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This report is a discussion and summary of Jurassic and older rocks in the Southern Ute Indian Reservation and adjacent areas, southwestern Colorado and northwestern New Mexico, and is based on analysis of geophysical logs and observations of outcrops. The Reservation, which is located in the northern San Juan Basin, has been the site of deposition of sediments for much of the Phanerozoic. Geologic times represented on the Reservation are the Precambrian, Cambrian, Devonian, Mississippian, Pennsylvanian, Permian, Triassic, Jurassic, Cretaceous, Tertiary, and Quaternary. Rocks of Ordovician and Silurian age have not been reported in this region.
Thicknesses of pre-Cretaceous sedimentary rocks range from about 750 feet (229 meters) on the Archuleta arch, east of the Reservation, to more than 8,300 feet (2,530 meters) just northwest of the Reservation. About 5,500 feet (1,676 meters) of pre-Cretaceous sedimentary rocks occur in the central part of the Reservation, near Ignacio. At Ignacio the top of the Jurassic lies at a depth of 7,600 feet (2,316 meters) below the surface, which is composed of Tertiary rocks. As much as 2,500 feet (762 meters) of Tertiary rocks occur in the area. More than 10,000 feet (3,048 meters) of Cretaceous and younger rocks, and 15,600 feet (4,755 meters) of all Phanerozoic sedimentary rocks occur in the vicinity of the Reservation.
In the early Paleozoic the area that includes the Southern Ute Reservation was on the stable western shelf of the craton. During this time sediments that compose the following shallow-marine clastic and carbonate rocks were deposited: the Upper Cambrian Ignacio Quartzite (0-150 feet; 0-46 meters), Upper Devonian Elbert Formation (50-200 feet; 15-61 meters), Upper Devonian Ouray Limestone (10-75 feet; 3-23 meters), and Mississippian Leadville Limestone (0-250 feet; 0-76 meters).
Mixed carbonate and clastic deposition, which was punctuated by a unique episode of deposition of evaporite sediments, continued through the Pennsylvanian after a significant episode of erosion at the end of the Mississippian. Pennsylvanian rocks on the Reservation are the Molas Formation (20-100 feet; 6-30 meters) and Hermosa Group (400-2,800 feet; 122-853 meters), which consists of the Pinkerton Trail Formation (40-120 feet; 12-36 meters), Paradox Formation and equivalent rocks (200-1,800 feet; 61-549 meters), and Honaker Trail Formation (200-1,300 feet; 61-396 meters). A unit that is transitional between the Pennsylvanian and Permian is the Rico Formation, which is about 200 feet (61 meters) thick across most of the Reservation area.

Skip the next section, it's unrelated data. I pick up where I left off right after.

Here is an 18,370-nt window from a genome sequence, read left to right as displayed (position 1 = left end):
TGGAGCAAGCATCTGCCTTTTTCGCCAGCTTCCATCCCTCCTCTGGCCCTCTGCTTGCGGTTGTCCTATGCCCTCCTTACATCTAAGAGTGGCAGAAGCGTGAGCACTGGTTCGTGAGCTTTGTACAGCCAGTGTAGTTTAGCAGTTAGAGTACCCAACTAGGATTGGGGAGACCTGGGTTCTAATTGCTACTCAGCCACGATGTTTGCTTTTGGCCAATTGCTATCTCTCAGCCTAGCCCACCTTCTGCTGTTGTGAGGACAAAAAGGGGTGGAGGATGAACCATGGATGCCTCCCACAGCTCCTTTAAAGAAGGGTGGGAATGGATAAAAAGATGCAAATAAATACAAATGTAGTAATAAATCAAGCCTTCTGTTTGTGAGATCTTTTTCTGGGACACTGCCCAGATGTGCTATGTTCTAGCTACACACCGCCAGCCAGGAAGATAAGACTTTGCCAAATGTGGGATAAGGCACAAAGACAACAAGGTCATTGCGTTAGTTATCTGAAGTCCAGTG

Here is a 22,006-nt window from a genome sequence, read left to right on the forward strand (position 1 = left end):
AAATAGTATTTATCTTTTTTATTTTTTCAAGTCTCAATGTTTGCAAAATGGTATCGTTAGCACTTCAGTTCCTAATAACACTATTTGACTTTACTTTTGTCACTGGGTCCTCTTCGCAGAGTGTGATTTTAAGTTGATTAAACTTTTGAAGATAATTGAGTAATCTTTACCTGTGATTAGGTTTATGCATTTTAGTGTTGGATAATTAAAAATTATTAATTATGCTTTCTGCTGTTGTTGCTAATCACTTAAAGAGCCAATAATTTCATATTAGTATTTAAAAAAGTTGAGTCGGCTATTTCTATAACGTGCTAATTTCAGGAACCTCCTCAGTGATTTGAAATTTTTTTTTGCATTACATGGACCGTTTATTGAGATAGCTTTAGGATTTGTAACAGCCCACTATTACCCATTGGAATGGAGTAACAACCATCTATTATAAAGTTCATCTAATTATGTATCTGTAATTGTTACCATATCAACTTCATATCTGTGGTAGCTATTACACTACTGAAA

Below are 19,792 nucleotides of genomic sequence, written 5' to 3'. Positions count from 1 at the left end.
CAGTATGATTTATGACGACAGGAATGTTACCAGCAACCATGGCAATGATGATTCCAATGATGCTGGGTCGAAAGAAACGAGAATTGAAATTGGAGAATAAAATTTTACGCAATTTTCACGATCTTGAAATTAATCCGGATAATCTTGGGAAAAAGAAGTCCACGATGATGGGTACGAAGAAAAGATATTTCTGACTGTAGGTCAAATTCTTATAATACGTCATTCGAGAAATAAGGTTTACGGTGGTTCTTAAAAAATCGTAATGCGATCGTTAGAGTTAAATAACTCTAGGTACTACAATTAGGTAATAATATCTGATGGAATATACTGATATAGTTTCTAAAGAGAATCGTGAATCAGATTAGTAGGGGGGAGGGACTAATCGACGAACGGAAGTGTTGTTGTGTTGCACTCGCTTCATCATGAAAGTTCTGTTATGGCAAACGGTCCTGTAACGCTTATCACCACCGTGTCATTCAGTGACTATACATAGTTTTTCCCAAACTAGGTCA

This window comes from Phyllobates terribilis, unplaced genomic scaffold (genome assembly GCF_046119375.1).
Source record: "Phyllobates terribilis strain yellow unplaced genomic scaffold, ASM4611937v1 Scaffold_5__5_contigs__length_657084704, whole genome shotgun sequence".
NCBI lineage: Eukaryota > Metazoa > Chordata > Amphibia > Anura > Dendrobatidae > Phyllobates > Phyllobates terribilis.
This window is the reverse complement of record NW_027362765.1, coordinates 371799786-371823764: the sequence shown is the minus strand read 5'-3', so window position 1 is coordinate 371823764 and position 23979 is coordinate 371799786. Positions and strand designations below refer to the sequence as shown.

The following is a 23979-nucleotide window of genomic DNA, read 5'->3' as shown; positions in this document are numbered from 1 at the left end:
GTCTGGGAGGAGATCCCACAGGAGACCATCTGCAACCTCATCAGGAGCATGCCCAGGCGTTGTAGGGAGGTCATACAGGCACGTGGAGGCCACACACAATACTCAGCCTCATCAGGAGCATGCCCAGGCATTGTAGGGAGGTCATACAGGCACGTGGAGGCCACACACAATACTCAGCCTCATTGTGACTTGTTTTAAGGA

The close of the Paleozoic Era was marked by a great influx of arkosic clastic sediments from uplifted highlands to the north of the Reservation area during the Permian. Near the paleomountain front the Cutler Formation (presently as thick as 8,000 feet; 2,438 meters) formed as a result of deposition of arkosic sediments; however, the original thickness of the Cutler is unknown due to an unconformity at its top. In the area of the Reservation the Cutler has group status and has been divided into several formations: the Halgaito Formation (350-800 feet; 107-244 meters), Cedar Mesa Sandstone and equivalent rocks (150-350 feet; 46-107 meters), Organ Rock Formation (500-900 feet; 152-274 meters), and De Chelly Sandstone (0-100 feet; 0-30 meters). The sediments of these formations were deposited in a variety of environments, including eolian, mud-flat, and fluvial systems.
Following an episode of erosion in the Early and Middle(?) Triassic, deposition in the area of the Southern Ute Reservation continued during the Mesozoic. Sediments of the Upper Triassic Dolores and correlative Chinle Formations were deposited in fluvial, lacustrine, and minor eolian environments. On the Reservation the Dolores is 500-1,200 feet (152-366 meters) thick. Lower Jurassic eolian and fluvial deposits may have been present in much of the Reservation area but have been removed
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Geologic framework of pre-Cretaceous rocks in the Southern Ute Indian Reservation and adjacent areas, southwestern Colorado and northwestern New Mexico